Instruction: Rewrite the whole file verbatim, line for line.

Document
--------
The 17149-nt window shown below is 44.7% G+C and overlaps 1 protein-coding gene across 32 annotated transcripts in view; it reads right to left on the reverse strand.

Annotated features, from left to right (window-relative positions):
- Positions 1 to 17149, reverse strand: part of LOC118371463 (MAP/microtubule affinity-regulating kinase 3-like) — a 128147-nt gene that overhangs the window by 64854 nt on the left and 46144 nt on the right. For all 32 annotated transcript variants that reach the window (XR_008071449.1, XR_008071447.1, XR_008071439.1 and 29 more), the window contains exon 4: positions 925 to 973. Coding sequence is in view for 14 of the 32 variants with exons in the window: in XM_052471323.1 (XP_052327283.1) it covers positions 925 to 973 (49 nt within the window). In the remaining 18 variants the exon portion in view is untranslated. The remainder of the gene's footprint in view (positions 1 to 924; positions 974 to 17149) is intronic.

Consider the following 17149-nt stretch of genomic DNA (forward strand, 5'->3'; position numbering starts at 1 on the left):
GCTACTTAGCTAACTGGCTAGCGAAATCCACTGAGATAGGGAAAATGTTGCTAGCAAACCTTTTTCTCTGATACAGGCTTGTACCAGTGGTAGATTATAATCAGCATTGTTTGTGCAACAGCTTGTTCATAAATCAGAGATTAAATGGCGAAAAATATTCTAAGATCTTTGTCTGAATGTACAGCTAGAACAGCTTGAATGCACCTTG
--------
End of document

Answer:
The 17149-nt window shown below is 44.7% G+C and overlaps 1 protein-coding gene across 32 annotated transcripts in view; it reads right to left on the reverse strand.

Annotated features, from left to right (window-relative positions):
- Positions 1 to 17149, reverse strand: part of LOC118371463 (MAP/microtubule affinity-regulating kinase 3-like) — a 128147-nt gene that overhangs the window by 64854 nt on the left and 46144 nt on the right. For all 32 annotated transcript variants that reach the window (XR_008071449.1, XR_008071447.1, XR_008071439.1 and 29 more), the window contains exon 4: positions 925 to 973. Coding sequence is in view for 14 of the 32 variants with exons in the window: in XM_052471323.1 (XP_052327283.1) it covers positions 925 to 973 (49 nt within the window). In the remaining 18 variants the exon portion in view is untranslated. The remainder of the gene's footprint in view (positions 1 to 924; positions 974 to 17149) is intronic.

Consider the following 17149-nt stretch of genomic DNA (forward strand, 5'->3'; position numbering starts at 1 on the left):
GCTACTTAGCTAACTGGCTAGCGAAATCCACTGAGATAGGGAAAATGTTGCTAGCAAACCTTTTTCTCTGATACAGGCTTGTACCAGTGGTAGATTATAATCAGCATTGTTTGTGCAACAGCTTGTTCATAAATCAGAGATTAAATGGCGAAAAATATTCTAAGATCTTTGTCTGAATGTACAGCTAGAACAGCTTGAATGCACCTTG